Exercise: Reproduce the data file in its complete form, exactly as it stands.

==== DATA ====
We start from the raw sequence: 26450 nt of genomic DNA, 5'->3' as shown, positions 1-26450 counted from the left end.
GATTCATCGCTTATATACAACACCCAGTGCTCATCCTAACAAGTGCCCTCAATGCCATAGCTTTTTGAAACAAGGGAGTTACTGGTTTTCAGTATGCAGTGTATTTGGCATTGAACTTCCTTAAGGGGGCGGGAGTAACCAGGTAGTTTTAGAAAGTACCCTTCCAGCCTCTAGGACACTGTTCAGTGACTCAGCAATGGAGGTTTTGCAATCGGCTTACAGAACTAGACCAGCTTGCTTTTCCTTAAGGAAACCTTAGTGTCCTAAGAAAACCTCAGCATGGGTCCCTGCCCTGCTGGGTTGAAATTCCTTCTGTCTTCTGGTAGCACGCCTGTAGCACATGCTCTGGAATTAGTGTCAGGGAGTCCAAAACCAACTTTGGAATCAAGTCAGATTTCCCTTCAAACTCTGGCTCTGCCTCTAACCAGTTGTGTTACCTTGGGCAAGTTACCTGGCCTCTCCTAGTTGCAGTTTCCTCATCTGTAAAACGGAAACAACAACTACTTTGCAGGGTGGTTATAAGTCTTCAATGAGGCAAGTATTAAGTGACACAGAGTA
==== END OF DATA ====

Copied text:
We start from the raw sequence: 26450 nt of genomic DNA, 5'->3' as shown, positions 1-26450 counted from the left end.
GATTCATCGCTTATATACAACACCCAGTGCTCATCCTAACAAGTGCCCTCAATGCCATAGCTTTTTGAAACAAGGGAGTTACTGGTTTTCAGTATGCAGTGTATTTGGCATTGAACTTCCTTAAGGGGGCGGGAGTAACCAGGTAGTTTTAGAAAGTACCCTTCCAGCCTCTAGGACACTGTTCAGTGACTCAGCAATGGAGGTTTTGCAATCGGCTTACAGAACTAGACCAGCTTGCTTTTCCTTAAGGAAACCTTAGTGTCCTAAGAAAACCTCAGCATGGGTCCCTGCCCTGCTGGGTTGAAATTCCTTCTGTCTTCTGGTAGCACGCCTGTAGCACATGCTCTGGAATTAGTGTCAGGGAGTCCAAAACCAACTTTGGAATCAAGTCAGATTTCCCTTCAAACTCTGGCTCTGCCTCTAACCAGTTGTGTTACCTTGGGCAAGTTACCTGGCCTCTCCTAGTTGCAGTTTCCTCATCTGTAAAACGGAAACAACAACTACTTTGCAGGGTGGTTATAAGTCTTCAATGAGGCAAGTATTAAGTGACACAGAGTA